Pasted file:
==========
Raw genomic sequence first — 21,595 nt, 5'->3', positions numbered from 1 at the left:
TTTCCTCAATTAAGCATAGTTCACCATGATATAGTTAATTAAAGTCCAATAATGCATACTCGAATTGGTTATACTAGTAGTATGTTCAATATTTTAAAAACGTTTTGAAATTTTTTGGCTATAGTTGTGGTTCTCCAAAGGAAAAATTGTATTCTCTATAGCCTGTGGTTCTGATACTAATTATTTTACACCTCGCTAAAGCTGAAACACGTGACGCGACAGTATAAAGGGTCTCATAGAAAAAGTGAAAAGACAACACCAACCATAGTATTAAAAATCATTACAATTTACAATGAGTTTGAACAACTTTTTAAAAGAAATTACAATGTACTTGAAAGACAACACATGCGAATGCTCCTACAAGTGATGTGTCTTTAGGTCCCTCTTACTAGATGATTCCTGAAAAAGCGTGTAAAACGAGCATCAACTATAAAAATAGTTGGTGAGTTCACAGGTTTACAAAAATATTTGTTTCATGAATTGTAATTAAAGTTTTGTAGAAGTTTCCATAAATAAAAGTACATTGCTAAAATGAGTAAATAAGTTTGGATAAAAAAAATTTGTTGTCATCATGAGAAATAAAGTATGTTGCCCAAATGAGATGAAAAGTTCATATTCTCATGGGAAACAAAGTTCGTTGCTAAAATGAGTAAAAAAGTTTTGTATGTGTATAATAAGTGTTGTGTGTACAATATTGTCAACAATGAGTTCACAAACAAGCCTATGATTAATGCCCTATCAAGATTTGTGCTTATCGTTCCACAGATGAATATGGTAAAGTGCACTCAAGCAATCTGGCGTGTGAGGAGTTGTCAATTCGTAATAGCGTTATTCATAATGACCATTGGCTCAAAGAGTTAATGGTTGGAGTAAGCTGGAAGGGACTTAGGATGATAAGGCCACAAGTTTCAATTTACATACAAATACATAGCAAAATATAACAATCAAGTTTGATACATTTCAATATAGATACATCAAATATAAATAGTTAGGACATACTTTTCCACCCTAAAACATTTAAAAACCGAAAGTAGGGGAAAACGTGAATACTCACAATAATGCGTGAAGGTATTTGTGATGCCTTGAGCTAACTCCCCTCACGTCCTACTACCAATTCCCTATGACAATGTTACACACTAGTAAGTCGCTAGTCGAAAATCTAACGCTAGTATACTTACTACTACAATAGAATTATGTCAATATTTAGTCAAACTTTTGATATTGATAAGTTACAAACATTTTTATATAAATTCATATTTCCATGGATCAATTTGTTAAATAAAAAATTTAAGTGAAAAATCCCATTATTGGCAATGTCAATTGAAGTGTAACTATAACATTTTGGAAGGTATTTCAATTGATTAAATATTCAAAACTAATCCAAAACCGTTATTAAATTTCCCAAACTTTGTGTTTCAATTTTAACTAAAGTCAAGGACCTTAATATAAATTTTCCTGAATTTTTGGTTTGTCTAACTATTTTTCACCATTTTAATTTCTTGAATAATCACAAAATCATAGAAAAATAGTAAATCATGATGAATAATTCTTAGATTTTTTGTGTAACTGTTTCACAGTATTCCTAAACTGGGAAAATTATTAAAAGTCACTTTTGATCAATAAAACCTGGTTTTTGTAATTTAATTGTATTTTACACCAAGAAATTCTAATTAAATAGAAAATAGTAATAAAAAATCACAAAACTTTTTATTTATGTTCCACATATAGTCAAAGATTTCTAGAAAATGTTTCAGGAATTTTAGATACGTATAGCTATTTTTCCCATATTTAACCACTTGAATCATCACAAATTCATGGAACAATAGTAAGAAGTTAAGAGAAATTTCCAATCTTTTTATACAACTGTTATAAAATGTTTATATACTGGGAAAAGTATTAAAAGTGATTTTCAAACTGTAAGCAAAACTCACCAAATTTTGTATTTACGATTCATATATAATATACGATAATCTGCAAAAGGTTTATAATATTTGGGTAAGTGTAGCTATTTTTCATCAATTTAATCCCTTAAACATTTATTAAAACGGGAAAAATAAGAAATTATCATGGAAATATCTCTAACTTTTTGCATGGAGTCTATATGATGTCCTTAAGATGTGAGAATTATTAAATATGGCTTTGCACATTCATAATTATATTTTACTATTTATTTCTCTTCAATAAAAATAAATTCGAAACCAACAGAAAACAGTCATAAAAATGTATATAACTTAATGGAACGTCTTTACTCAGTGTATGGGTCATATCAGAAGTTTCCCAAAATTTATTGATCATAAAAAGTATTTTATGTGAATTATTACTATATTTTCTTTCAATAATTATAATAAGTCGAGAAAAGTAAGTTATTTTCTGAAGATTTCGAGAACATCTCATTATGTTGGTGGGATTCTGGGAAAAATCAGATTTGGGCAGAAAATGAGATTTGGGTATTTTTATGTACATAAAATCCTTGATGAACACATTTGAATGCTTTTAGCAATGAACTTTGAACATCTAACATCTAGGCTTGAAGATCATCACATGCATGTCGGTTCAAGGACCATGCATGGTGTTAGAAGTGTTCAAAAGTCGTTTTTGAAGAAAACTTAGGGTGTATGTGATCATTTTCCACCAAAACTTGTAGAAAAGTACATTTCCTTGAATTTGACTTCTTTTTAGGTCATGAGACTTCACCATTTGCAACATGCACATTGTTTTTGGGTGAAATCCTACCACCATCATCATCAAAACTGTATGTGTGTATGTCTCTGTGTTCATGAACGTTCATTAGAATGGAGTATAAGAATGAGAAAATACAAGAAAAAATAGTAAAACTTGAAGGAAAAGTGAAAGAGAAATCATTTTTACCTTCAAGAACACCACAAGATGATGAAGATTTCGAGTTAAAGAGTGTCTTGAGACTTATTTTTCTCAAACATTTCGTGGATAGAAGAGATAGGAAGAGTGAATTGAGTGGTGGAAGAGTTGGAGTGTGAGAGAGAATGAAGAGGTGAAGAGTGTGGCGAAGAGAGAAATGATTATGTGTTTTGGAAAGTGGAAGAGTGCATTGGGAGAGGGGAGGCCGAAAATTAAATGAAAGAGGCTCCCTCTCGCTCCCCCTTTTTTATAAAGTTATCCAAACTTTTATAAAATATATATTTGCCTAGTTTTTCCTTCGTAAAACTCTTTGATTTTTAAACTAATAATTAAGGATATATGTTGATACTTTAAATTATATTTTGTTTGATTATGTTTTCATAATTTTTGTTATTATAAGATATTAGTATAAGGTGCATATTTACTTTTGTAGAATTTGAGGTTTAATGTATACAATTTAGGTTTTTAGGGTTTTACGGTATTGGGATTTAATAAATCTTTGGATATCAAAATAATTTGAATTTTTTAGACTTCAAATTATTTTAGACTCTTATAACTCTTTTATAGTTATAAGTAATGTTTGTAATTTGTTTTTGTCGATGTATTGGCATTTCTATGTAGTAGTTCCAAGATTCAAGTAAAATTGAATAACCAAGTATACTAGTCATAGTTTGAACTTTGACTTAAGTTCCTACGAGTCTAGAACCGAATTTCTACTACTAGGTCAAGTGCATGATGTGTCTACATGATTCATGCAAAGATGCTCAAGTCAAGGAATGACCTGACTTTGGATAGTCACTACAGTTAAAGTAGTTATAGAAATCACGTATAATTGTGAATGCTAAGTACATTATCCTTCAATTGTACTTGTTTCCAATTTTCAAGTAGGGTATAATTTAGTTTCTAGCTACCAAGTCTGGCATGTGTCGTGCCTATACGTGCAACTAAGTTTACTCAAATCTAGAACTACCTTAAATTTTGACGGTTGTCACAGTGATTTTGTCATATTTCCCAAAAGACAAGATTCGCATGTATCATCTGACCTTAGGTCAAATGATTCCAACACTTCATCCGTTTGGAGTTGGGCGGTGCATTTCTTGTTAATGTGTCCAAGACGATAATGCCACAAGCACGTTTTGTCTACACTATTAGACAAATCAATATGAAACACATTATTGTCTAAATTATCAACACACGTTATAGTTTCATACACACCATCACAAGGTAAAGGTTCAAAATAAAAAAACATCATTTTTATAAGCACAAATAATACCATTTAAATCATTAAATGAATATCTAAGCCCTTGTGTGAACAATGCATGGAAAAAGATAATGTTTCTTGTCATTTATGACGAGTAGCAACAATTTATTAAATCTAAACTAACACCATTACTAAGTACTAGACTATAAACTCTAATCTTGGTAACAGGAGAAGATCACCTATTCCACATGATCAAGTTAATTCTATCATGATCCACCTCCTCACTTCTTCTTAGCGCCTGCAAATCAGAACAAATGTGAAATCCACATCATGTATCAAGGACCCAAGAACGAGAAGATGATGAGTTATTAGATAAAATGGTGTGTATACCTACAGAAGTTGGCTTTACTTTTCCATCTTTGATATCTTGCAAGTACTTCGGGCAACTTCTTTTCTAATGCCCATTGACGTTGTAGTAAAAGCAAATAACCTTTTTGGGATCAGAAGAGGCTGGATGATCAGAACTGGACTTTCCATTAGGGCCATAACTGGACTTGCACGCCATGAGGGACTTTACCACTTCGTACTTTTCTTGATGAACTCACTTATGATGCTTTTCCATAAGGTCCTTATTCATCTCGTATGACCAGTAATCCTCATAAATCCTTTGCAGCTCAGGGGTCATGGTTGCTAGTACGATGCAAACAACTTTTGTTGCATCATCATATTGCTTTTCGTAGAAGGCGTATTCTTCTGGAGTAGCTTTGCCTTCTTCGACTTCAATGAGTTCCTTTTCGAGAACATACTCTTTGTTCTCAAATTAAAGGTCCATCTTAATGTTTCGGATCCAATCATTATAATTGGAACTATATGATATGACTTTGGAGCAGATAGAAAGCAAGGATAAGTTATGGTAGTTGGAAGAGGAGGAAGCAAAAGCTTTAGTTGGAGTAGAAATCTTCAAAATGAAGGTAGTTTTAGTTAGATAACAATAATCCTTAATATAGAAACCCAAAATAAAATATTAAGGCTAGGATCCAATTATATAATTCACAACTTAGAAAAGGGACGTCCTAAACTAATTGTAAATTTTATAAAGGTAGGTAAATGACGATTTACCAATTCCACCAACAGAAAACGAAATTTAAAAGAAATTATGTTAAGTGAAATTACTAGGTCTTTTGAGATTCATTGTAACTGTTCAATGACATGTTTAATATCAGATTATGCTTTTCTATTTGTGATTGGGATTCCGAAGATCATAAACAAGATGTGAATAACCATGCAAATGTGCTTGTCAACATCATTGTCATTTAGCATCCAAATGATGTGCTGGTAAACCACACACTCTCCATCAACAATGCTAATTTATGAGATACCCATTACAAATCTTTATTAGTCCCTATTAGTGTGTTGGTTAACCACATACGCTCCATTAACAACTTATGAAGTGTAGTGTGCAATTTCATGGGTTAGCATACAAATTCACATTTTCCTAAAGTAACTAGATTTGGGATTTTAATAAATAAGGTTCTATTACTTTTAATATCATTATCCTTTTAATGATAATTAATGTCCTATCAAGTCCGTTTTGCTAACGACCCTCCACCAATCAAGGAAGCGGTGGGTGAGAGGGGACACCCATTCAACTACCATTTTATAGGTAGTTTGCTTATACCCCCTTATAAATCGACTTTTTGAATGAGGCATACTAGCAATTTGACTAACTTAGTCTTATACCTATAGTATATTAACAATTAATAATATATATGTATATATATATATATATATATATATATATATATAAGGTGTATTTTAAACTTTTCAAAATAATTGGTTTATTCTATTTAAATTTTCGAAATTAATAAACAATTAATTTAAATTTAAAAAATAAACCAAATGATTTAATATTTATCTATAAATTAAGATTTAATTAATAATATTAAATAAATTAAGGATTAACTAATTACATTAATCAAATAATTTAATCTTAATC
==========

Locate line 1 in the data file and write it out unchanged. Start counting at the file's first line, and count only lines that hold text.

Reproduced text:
Raw genomic sequence first — 21,595 nt, 5'->3', positions numbered from 1 at the left: